The topic of this chapter is whether or how one can speak lashon hara about someone who transgressed a mitzva between man and fellow man like stealing, denying a loan, causing injury, embarrassing, or causing pain to others and onaas devarim. If one knows someone else hurt or stole from the other then you should first rebuke the perpetrator and if he doesn’t listen and you know without a doubt that he did not do Teshuva which includes returning the stolen object, paying back damages, or apologizing for embarrassment etc. then you are allowed to tell others about what happened if it will help the victim get his money and to resolve the truth but there are 7 rules you must meet when you tell it to others.
There is an argument between Rabbeinu Yona and the Rambam (accept according to the Lechem Mishna) whether you can repeat what you saw a person do against his friend in all situations, as per the Rabbeinu Yona, or only in situations where money is involved i.e. stealing, physical injuries etc. but if it’s just a matter of psychological embarrassment and pain which just needs an apology then even if he doesn’t repent and ask for forgiveness the Rambam holds you can’t share what you saw with anyone else whereas Rabbienu Yona says you can for the sake of revealing the truth and making sure he doesn’t do this to anyone else. Keep people away from the perpetrator.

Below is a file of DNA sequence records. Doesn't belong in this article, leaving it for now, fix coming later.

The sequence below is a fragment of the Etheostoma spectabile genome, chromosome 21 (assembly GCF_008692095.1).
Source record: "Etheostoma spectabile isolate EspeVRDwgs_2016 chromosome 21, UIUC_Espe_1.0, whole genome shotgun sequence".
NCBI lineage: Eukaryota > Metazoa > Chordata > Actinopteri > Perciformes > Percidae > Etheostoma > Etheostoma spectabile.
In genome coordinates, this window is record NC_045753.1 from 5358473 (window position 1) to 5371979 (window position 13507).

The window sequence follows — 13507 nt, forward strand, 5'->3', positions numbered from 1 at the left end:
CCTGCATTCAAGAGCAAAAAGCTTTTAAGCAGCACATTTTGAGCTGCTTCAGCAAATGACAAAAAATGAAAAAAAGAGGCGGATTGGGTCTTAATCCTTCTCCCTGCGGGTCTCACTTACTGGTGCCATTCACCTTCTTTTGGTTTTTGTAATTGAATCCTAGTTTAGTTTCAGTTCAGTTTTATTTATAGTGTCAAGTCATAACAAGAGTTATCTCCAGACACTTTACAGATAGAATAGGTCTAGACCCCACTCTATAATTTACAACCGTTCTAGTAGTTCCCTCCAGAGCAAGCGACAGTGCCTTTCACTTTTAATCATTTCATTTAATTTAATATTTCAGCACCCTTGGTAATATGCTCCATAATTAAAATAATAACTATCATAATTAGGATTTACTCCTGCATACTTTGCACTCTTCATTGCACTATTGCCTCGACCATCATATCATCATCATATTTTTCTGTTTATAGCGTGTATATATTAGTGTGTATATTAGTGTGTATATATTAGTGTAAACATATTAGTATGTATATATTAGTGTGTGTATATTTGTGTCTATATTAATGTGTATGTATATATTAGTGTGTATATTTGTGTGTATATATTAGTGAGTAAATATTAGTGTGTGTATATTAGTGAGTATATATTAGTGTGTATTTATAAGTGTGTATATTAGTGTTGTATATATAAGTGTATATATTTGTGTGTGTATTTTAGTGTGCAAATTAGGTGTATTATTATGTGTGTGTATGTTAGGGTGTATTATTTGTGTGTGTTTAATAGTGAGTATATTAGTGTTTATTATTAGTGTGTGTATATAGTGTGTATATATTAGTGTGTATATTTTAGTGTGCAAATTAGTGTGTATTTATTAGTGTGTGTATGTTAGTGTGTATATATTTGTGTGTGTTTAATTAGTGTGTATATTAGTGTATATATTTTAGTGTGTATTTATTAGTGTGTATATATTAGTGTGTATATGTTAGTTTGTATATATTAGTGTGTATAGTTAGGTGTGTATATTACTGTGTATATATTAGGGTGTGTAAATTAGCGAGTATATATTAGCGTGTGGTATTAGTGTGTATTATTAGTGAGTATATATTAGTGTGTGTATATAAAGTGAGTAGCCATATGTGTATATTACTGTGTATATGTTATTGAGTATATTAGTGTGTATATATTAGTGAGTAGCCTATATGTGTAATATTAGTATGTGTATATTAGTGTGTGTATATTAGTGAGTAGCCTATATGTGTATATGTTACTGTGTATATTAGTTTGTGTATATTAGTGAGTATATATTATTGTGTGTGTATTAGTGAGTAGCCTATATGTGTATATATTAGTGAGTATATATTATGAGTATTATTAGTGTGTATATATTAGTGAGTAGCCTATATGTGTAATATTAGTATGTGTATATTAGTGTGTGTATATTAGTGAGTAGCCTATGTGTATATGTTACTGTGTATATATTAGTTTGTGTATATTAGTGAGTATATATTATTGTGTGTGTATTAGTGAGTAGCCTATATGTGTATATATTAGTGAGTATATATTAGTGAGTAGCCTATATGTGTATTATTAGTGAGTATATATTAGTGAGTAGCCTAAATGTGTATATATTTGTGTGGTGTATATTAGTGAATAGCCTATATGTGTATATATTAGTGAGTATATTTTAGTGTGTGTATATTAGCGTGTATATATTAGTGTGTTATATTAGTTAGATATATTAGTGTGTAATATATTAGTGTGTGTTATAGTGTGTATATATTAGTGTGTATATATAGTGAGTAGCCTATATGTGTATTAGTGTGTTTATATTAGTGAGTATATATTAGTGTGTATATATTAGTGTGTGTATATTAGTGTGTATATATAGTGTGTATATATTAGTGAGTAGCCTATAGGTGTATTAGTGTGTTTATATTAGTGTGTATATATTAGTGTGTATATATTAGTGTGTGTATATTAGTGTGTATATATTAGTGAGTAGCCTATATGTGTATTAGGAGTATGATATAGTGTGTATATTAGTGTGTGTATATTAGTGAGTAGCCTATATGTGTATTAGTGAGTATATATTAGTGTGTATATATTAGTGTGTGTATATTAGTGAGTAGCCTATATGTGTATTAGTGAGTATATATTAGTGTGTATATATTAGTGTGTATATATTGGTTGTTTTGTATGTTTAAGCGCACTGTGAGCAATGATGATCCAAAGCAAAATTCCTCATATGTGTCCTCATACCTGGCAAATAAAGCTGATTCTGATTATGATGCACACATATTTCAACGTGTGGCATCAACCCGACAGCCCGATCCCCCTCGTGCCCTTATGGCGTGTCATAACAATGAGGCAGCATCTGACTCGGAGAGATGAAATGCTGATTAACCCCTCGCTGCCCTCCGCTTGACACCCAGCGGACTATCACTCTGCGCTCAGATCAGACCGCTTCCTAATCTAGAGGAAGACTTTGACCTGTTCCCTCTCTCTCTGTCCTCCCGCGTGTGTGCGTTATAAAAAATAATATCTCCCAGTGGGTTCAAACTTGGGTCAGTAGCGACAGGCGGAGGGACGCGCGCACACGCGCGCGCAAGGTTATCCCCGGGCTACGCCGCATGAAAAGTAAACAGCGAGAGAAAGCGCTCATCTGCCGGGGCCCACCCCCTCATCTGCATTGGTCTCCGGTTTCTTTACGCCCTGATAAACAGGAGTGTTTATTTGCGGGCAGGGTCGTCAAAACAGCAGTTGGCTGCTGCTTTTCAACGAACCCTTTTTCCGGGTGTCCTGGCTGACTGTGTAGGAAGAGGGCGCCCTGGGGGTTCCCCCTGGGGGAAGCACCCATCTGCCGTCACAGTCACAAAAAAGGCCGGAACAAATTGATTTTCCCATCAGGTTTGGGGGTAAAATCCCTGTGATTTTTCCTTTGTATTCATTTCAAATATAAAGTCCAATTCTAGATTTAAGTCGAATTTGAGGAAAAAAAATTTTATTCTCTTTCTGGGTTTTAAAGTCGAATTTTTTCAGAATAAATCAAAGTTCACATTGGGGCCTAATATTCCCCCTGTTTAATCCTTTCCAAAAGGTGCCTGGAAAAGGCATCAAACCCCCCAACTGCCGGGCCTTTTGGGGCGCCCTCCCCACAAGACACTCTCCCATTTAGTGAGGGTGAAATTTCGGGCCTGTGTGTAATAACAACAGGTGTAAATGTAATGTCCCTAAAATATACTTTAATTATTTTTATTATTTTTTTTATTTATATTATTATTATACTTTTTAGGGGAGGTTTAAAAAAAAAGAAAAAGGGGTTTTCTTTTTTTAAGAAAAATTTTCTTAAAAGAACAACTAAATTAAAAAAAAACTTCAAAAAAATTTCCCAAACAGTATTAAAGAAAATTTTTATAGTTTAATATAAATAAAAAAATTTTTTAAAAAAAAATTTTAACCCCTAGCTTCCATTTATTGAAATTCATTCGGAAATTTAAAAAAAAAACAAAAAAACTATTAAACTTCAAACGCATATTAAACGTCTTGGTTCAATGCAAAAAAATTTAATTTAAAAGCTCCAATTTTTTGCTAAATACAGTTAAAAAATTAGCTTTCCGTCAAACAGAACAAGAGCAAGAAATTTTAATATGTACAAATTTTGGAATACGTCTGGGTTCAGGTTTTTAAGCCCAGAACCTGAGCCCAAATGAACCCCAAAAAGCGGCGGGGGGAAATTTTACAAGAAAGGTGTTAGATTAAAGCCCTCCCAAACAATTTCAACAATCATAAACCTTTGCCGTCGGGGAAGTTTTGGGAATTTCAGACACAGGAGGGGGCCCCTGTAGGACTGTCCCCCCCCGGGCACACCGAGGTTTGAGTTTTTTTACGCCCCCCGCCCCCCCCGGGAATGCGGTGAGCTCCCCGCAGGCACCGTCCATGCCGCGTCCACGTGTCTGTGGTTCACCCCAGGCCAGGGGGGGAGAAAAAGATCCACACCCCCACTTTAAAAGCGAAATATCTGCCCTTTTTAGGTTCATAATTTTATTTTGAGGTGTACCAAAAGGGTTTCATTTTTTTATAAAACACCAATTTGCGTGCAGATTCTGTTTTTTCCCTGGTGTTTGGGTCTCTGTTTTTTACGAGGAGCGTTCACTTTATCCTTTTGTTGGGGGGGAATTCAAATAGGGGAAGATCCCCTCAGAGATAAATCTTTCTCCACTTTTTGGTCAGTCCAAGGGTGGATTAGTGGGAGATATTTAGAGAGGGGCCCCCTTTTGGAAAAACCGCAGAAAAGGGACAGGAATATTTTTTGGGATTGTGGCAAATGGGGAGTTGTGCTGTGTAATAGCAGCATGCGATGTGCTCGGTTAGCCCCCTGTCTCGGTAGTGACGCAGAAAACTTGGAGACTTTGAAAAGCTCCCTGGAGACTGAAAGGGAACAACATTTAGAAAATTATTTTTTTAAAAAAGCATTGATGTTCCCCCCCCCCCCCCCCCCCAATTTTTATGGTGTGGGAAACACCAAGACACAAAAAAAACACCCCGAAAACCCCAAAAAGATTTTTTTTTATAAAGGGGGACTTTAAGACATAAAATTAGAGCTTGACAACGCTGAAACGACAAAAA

The fact that you have to know for a fact that he didn’t return money owed before speaking lashon hara is true by a normal Jew and especially a sage, you have to be sure to not talk up so quick because chaza”l say you can be assured if a sage sinned one day he has repented by the next day but if you know the money wasn’t paid back, even if the sage might feel remorse it’s not a complete Teshuva until payback so it’s lashon hara to spread what happened if it will get the perpetrator even a sage to pay back what is owed and keep people away from him until he fully repents